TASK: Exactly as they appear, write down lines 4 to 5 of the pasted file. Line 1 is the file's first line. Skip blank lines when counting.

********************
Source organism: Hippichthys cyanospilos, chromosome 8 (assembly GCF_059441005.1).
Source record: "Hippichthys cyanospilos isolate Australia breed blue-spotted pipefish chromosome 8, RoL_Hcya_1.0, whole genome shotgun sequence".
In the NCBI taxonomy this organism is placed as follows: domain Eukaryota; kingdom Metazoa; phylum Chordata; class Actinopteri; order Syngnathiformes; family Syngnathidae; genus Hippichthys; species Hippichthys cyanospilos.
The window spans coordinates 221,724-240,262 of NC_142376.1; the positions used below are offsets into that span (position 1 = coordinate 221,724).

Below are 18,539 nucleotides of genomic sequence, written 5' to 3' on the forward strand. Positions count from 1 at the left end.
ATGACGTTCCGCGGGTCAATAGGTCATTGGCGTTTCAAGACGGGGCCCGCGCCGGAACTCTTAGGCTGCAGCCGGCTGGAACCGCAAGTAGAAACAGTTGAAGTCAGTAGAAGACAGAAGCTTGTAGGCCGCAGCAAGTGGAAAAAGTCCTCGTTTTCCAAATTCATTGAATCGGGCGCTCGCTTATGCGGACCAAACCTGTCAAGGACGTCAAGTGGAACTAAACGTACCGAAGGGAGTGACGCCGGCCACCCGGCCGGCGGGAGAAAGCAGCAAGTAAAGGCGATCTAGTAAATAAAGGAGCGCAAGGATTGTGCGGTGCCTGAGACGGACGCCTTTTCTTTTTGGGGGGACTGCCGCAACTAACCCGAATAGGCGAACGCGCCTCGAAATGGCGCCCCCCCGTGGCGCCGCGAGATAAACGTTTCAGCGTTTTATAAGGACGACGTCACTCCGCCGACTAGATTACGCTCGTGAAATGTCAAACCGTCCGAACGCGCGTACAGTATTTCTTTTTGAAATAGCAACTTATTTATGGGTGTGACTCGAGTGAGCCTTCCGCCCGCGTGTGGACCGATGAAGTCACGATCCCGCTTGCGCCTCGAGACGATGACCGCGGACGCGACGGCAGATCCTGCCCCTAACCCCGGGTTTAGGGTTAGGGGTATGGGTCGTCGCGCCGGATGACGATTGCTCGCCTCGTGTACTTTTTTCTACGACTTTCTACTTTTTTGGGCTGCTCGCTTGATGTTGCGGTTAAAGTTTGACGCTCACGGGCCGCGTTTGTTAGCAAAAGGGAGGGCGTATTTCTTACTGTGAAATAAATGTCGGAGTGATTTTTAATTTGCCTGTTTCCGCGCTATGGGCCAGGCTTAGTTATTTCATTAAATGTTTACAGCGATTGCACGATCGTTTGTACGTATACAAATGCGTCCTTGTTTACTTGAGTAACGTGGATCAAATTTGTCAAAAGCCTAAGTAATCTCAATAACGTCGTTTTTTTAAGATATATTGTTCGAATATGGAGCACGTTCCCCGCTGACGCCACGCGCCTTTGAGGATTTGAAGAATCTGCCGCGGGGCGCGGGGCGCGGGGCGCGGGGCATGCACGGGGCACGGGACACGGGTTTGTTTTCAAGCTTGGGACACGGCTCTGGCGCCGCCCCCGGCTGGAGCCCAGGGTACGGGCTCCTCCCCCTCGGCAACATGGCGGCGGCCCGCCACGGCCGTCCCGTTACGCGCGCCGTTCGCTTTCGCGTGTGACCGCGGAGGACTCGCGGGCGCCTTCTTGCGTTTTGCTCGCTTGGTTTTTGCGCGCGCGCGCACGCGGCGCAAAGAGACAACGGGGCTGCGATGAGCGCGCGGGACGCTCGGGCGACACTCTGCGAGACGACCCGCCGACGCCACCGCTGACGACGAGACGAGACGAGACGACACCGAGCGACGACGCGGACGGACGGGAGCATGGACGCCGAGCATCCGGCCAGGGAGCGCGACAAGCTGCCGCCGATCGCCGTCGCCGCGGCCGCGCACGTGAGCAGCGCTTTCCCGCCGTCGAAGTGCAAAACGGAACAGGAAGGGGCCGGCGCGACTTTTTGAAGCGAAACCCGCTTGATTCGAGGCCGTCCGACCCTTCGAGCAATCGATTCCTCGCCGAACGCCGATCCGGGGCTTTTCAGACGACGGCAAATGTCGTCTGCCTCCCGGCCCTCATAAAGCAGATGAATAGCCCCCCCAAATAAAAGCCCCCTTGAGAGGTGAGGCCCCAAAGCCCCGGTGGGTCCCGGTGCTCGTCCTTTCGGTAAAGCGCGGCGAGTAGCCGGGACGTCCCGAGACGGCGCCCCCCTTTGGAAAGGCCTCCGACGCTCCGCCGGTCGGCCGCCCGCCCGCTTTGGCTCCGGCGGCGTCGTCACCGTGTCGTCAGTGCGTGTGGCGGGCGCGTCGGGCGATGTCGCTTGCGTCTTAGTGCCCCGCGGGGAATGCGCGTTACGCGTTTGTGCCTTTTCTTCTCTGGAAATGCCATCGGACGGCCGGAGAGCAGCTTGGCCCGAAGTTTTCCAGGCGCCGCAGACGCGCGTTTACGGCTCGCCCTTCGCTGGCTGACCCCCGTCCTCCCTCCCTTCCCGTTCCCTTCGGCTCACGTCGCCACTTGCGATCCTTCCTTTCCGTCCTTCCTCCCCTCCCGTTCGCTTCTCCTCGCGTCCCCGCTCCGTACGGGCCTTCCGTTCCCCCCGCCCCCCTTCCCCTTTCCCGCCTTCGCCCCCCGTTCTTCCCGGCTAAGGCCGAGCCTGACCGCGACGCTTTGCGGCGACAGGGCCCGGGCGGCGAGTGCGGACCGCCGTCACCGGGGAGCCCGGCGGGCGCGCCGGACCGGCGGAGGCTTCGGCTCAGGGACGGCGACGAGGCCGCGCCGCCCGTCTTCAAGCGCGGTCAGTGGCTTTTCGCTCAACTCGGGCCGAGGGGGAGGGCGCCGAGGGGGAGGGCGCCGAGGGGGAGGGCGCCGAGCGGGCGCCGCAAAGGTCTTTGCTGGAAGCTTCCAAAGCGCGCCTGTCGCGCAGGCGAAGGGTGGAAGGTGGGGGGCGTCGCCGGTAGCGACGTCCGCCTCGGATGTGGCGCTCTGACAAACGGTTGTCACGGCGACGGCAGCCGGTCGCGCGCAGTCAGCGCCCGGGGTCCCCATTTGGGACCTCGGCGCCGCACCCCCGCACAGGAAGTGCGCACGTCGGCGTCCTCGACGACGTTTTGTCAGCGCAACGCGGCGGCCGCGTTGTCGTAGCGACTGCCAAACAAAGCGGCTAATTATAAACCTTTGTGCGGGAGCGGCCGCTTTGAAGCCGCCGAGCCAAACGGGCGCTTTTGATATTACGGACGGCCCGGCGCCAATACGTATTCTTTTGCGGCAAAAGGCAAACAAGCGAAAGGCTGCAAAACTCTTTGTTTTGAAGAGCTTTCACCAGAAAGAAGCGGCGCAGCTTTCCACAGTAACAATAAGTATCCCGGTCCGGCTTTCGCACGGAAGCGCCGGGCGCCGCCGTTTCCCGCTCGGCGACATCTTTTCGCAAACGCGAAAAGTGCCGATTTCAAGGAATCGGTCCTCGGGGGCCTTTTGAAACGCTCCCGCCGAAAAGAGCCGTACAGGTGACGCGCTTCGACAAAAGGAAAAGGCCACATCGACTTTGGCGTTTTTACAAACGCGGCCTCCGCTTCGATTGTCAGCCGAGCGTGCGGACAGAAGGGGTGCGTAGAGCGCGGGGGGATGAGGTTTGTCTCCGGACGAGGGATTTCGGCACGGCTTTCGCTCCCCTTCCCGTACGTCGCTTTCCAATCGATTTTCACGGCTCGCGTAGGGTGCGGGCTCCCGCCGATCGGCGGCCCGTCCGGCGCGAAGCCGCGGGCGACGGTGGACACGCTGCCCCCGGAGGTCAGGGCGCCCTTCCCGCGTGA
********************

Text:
The window spans coordinates 221,724-240,262 of NC_142376.1; the positions used below are offsets into that span (position 1 = coordinate 221,724).

Below are 18,539 nucleotides of genomic sequence, written 5' to 3' on the forward strand. Positions count from 1 at the left end.